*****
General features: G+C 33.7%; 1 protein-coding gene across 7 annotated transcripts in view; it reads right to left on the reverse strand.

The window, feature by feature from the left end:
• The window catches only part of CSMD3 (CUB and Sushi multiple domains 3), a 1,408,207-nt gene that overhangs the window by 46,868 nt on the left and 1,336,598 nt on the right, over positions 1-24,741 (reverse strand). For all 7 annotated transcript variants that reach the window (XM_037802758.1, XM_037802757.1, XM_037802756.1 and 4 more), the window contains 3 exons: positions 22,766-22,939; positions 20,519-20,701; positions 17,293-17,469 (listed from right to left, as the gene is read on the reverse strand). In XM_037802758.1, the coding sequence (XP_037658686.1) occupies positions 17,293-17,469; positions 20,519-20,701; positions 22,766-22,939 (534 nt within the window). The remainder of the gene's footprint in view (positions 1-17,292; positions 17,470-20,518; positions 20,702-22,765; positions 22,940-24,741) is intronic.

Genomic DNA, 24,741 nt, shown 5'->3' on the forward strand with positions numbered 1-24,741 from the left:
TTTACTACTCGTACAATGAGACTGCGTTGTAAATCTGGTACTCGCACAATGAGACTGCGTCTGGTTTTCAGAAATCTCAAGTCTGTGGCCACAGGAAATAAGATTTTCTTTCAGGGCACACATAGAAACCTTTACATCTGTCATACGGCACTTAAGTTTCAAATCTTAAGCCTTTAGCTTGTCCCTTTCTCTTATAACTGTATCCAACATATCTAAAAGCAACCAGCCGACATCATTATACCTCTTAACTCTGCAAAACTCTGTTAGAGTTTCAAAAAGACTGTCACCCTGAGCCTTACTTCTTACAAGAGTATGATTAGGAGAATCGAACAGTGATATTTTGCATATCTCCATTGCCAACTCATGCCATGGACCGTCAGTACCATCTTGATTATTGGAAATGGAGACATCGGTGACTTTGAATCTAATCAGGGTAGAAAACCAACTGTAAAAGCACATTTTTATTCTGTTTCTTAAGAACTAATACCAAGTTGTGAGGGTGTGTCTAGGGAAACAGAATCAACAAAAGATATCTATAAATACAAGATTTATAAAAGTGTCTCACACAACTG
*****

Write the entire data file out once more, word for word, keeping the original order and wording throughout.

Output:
General features: G+C 33.7%; 1 protein-coding gene across 7 annotated transcripts in view; it reads right to left on the reverse strand.

The window, feature by feature from the left end:
• The window catches only part of CSMD3 (CUB and Sushi multiple domains 3), a 1,408,207-nt gene that overhangs the window by 46,868 nt on the left and 1,336,598 nt on the right, over positions 1-24,741 (reverse strand). For all 7 annotated transcript variants that reach the window (XM_037802758.1, XM_037802757.1, XM_037802756.1 and 4 more), the window contains 3 exons: positions 22,766-22,939; positions 20,519-20,701; positions 17,293-17,469 (listed from right to left, as the gene is read on the reverse strand). In XM_037802758.1, the coding sequence (XP_037658686.1) occupies positions 17,293-17,469; positions 20,519-20,701; positions 22,766-22,939 (534 nt within the window). The remainder of the gene's footprint in view (positions 1-17,292; positions 17,470-20,518; positions 20,702-22,765; positions 22,940-24,741) is intronic.

Genomic DNA, 24,741 nt, shown 5'->3' on the forward strand with positions numbered 1-24,741 from the left:
TTTACTACTCGTACAATGAGACTGCGTTGTAAATCTGGTACTCGCACAATGAGACTGCGTCTGGTTTTCAGAAATCTCAAGTCTGTGGCCACAGGAAATAAGATTTTCTTTCAGGGCACACATAGAAACCTTTACATCTGTCATACGGCACTTAAGTTTCAAATCTTAAGCCTTTAGCTTGTCCCTTTCTCTTATAACTGTATCCAACATATCTAAAAGCAACCAGCCGACATCATTATACCTCTTAACTCTGCAAAACTCTGTTAGAGTTTCAAAAAGACTGTCACCCTGAGCCTTACTTCTTACAAGAGTATGATTAGGAGAATCGAACAGTGATATTTTGCATATCTCCATTGCCAACTCATGCCATGGACCGTCAGTACCATCTTGATTATTGGAAATGGAGACATCGGTGACTTTGAATCTAATCAGGGTAGAAAACCAACTGTAAAAGCACATTTTTATTCTGTTTCTTAAGAACTAATACCAAGTTGTGAGGGTGTGTCTAGGGAAACAGAATCAACAAAAGATATCTATAAATACAAGATTTATAAAAGTGTCTCACACAACTG